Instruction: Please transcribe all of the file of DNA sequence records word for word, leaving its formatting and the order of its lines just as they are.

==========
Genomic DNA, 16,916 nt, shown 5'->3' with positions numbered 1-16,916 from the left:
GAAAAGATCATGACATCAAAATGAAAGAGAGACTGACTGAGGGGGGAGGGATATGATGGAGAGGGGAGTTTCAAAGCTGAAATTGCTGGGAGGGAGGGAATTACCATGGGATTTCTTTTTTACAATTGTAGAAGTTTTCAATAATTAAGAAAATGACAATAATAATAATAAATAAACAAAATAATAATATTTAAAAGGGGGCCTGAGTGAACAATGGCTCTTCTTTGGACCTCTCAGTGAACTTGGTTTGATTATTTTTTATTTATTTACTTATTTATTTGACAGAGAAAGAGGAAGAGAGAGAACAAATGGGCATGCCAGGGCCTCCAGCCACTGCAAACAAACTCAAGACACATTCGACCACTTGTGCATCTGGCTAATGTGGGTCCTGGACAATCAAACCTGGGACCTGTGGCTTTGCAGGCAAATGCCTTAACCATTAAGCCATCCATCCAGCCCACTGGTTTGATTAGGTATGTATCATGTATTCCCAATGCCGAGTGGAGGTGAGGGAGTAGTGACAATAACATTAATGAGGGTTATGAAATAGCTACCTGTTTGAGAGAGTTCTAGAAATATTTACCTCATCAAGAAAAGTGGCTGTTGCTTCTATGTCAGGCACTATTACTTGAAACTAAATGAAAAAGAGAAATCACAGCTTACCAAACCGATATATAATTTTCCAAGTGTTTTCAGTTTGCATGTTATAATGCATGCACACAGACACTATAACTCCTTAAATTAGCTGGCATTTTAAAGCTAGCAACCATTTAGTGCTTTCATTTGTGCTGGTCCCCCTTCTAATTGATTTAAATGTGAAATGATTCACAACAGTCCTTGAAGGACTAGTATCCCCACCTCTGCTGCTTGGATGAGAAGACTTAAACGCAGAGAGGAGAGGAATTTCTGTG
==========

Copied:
Genomic DNA, 16,916 nt, shown 5'->3' with positions numbered 1-16,916 from the left:
GAAAAGATCATGACATCAAAATGAAAGAGAGACTGACTGAGGGGGGAGGGATATGATGGAGAGGGGAGTTTCAAAGCTGAAATTGCTGGGAGGGAGGGAATTACCATGGGATTTCTTTTTTACAATTGTAGAAGTTTTCAATAATTAAGAAAATGACAATAATAATAATAAATAAACAAAATAATAATATTTAAAAGGGGGCCTGAGTGAACAATGGCTCTTCTTTGGACCTCTCAGTGAACTTGGTTTGATTATTTTTTATTTATTTACTTATTTATTTGACAGAGAAAGAGGAAGAGAGAGAACAAATGGGCATGCCAGGGCCTCCAGCCACTGCAAACAAACTCAAGACACATTCGACCACTTGTGCATCTGGCTAATGTGGGTCCTGGACAATCAAACCTGGGACCTGTGGCTTTGCAGGCAAATGCCTTAACCATTAAGCCATCCATCCAGCCCACTGGTTTGATTAGGTATGTATCATGTATTCCCAATGCCGAGTGGAGGTGAGGGAGTAGTGACAATAACATTAATGAGGGTTATGAAATAGCTACCTGTTTGAGAGAGTTCTAGAAATATTTACCTCATCAAGAAAAGTGGCTGTTGCTTCTATGTCAGGCACTATTACTTGAAACTAAATGAAAAAGAGAAATCACAGCTTACCAAACCGATATATAATTTTCCAAGTGTTTTCAGTTTGCATGTTATAATGCATGCACACAGACACTATAACTCCTTAAATTAGCTGGCATTTTAAAGCTAGCAACCATTTAGTGCTTTCATTTGTGCTGGTCCCCCTTCTAATTGATTTAAATGTGAAATGATTCACAACAGTCCTTGAAGGACTAGTATCCCCACCTCTGCTGCTTGGATGAGAAGACTTAAACGCAGAGAGGAGAGGAATTTCTGTG